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Vientiane
157 Noyes Street
879-1614

 
Three and 1/4 Plates  
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Vientiane Reviewed: Spring, 2000

From the outside, Vientiane resembles a cobbler's shop or an old-fashioned general store more than it does a restaurant.However, stepping through the door, mouth-watering aromas and the colorful packaging of hundreds of Asian food products let you know exactly where you are.

Vientiane is a small Thai restaurant and Oriental market. The restaurant section consists of an ordering station at the back of the room and four small tables sectioned off, but still part of the market space. The kitchen is in view through an open doorway behind the counter, allowing those wonderful smells to wander around the store with you while you wait. The shelves of the market area are like a canned goods carnival. Day-glo green and hot pink are interesting color combinations that you wouldn't typically see at your chain grocery store. And just try to find these products at Shop 'n' Save: grass jelly, banana sauce, prawn crackers and a multitude of canned fruits & vegetables I had never heard of. There were more types of hot sauces and dried peppers than I could count in the time it took for our food to be prepared. Against the back wall of Vientiane, there is a cooler containing fresh vegetables and spices such as lemon grass and bean sprouts, and all sorts of healthy, non-alcoholic beverages.

We visited Vientiane twice, both times easily finding a parking space on Noyes Street. On the first occasion, at around 5:30pm, all the tables were occupied and there was a line of people waiting to order or pick up their meals. Vientiane is obviously a popular spot for a good, quick dinner.

When our turn at the counter arrived, we gave our order to a very friendly woman, who was blushing profusely after a customer (obviously a regular) commented on her leopard-print pants. I ordered vegetarian spring rolls ($3.50) and tofu Pad Thai ($5.25). My companion chose Bangkok Chicken, "tender chicken delicately sautéed with pineapple chunks, cherry tomatoes, onion, and green peppers in a lucious curry and pineapple sauce." It took a while for our meal to be prepared, but Vientiane is a pleasant and interesting place to spend 30 minutes. When our food came out, the woman apologized for the wait, explaining that they didn't have any vegetarian spring rolls ready. We didn't mind a bit.

We opted to take our food home both times we visited Vientiane, as it seems that most of their business is done through take-out. My freshly made spring rolls were large, tasty and lovely to look at. The vegetables (mostly cucumber, carrot and sprouts) and the mint were very fresh and the rice wrapping itself was soft and easy to bite into. They came with a sweet Thai sauce with bits of peanut and pepper flakes. The tofu Pad Thai (a noodle dish fried with tofu, ground peanut, bean sprouts, scallions and Thai spices) was very good, with lots of fried tofu chunks and a subtle sweetness. Unlike some Thai restaurants in the area, Vientiane is refreshingly light-handed with its use of fish flavoring in its food. I had ordered my Pad Thai two (out of five) stars hot and it was just right, enjoyable with a glass of water nearby. The Bangkok Chicken was excellent - not to mention healthy - with plentiful chunks of tender white meat and extremely fresh and colorful vegetables. It was served with a small container of sticky, white rice.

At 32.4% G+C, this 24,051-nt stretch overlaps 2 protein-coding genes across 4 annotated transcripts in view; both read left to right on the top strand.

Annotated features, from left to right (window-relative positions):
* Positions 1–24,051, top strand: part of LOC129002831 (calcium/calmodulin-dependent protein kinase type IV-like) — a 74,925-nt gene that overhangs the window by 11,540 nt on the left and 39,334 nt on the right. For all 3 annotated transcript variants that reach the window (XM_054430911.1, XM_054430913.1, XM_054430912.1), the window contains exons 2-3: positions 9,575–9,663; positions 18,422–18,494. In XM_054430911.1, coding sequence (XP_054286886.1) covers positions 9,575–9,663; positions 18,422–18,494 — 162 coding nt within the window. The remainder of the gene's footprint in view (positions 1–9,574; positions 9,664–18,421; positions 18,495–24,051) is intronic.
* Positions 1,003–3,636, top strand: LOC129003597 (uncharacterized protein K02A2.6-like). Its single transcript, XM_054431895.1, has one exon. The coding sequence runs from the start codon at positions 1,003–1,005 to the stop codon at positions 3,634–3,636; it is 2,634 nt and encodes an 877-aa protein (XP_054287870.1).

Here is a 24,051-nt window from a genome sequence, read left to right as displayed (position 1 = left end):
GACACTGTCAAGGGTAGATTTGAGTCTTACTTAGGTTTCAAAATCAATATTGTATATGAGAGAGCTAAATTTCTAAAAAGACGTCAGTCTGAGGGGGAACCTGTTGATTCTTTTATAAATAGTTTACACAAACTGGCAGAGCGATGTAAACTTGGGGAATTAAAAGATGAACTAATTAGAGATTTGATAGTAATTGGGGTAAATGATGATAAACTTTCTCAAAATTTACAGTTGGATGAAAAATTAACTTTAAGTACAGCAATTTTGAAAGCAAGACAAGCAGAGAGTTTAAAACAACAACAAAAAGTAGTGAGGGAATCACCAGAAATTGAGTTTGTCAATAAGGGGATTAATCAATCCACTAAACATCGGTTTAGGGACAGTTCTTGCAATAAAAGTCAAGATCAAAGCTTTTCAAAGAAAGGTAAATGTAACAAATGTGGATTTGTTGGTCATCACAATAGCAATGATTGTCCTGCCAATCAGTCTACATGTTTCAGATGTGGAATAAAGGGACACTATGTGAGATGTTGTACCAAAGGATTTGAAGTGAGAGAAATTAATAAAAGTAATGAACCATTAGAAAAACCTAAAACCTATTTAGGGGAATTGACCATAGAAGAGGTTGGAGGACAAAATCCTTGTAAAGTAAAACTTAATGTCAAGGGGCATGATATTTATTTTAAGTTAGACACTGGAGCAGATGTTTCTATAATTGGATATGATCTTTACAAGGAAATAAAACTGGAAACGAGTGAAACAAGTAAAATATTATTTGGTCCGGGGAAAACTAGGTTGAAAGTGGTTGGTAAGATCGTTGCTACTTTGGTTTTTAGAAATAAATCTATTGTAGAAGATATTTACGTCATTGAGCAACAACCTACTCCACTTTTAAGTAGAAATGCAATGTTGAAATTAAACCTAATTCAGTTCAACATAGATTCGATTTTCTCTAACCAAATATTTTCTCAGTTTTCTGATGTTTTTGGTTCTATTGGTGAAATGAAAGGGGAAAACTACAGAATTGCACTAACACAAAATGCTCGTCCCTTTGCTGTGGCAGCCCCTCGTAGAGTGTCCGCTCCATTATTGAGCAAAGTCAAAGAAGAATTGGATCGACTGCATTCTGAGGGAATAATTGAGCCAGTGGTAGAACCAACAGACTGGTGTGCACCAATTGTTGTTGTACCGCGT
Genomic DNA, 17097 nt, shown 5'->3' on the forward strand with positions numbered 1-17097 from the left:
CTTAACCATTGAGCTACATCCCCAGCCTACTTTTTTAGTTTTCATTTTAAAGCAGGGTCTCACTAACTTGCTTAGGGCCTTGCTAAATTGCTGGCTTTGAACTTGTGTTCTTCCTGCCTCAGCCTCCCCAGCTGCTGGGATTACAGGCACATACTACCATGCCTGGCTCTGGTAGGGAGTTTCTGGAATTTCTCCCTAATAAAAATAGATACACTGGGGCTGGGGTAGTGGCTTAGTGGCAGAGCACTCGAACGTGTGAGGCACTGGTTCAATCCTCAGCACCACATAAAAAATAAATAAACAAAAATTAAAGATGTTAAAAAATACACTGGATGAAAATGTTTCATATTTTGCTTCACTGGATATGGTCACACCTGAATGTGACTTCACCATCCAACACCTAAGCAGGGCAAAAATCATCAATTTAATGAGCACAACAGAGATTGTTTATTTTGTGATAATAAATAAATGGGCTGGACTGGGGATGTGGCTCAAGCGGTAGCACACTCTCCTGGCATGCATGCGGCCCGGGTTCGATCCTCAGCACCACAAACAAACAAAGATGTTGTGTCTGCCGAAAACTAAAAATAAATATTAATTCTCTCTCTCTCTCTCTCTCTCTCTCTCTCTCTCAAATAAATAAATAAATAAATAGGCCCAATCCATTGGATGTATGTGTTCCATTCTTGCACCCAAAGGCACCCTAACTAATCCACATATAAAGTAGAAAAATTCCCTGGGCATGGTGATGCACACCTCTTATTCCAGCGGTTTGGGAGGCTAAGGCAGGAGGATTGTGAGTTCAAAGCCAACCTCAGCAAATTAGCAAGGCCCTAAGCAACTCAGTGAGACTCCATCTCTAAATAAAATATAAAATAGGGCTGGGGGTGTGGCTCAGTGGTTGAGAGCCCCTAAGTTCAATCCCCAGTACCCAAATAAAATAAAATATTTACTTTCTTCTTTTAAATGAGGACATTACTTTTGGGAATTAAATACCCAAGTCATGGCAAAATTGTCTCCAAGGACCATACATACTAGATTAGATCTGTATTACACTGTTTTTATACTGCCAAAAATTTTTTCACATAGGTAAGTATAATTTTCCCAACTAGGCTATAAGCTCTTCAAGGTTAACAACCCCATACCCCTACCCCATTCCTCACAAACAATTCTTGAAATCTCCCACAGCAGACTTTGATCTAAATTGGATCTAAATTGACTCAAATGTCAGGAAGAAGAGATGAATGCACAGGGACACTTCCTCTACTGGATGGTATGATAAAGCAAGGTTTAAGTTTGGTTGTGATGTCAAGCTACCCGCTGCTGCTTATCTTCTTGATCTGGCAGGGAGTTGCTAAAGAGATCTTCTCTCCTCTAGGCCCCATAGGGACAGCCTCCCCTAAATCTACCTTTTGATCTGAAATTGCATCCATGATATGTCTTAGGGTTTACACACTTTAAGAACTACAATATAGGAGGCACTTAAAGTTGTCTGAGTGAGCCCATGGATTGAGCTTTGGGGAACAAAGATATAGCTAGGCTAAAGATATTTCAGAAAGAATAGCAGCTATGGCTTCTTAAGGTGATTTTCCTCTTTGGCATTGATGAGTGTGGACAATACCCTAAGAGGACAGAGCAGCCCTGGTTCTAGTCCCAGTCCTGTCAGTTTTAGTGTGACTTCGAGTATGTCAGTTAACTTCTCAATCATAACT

On our second visit, I ordered the Tom Kar Gai (Shrimp soup with coconut broth-$2.25) and the vegetable fried rice ($4.75), while my companion had the Ginger Chicken (your choice of meat, sautéed with ginger, onions, peppers, snow peas and carrots-5.75). The Tom Kar Gai broth was really wonderful. The sweet flavor of coconut was complimented by the slightly sour, citrus flavor of lemongrass. Small, tender mushrooms floated in the broth along with 2 medium sized shrimp. The shrimp had a slightly funky aftertaste and I was a bit concerned about freshness, but it is possible that this is the flavor shrimp take on after soaking in coconut broth. Though aesthetically pleasing, with many types of colorful vegetables throughout, the fried rice's lack of flavor was disappointing. I added some soy and hot sauce to make it more enjoyable. My companion nodded approvingly as his Ginger Chicken disappeared. However, he mentioned that there should have been a few more pieces of chicken. The light ginger sauce was delicious, complimenting the fresh vegetables and meat nicely. This dish also came with a small, but adequate helping of white rice.

parking  
reservations  
wheelchair accessible
vegetarian selections
vegan selections
beer  
wine  
liquor  
most credit cards accepted
Vientiane offers four appetizers ranging from $3.50 to $5.20, six soups from $2.15 to $2.20, eight specials from $5.25 to $7.75, various fried rice selections from $4.75 to $6.75, ten 'meat and vegetable' dishes from $5.75 to $6.75, and five curry dishes from $6.00 to $6.75. Nearly every selection can be ordered mild (*) to very hot (*****).

Vegetarians take note: be specific about wanting things vegetarian here-my vegetable fried rice had egg in it, which I don't mind, but I know some people would!

Vientiane is open 7 days a week, 11:00am to 9:00pm. You can call in an order at (207) 879-1614 or (207) 774-7311 or fax in your order (for a 5% discount) to (207) 774-1494  back to the top

Matt O'Donnell is a poet and freelance writer who lives in Portland.
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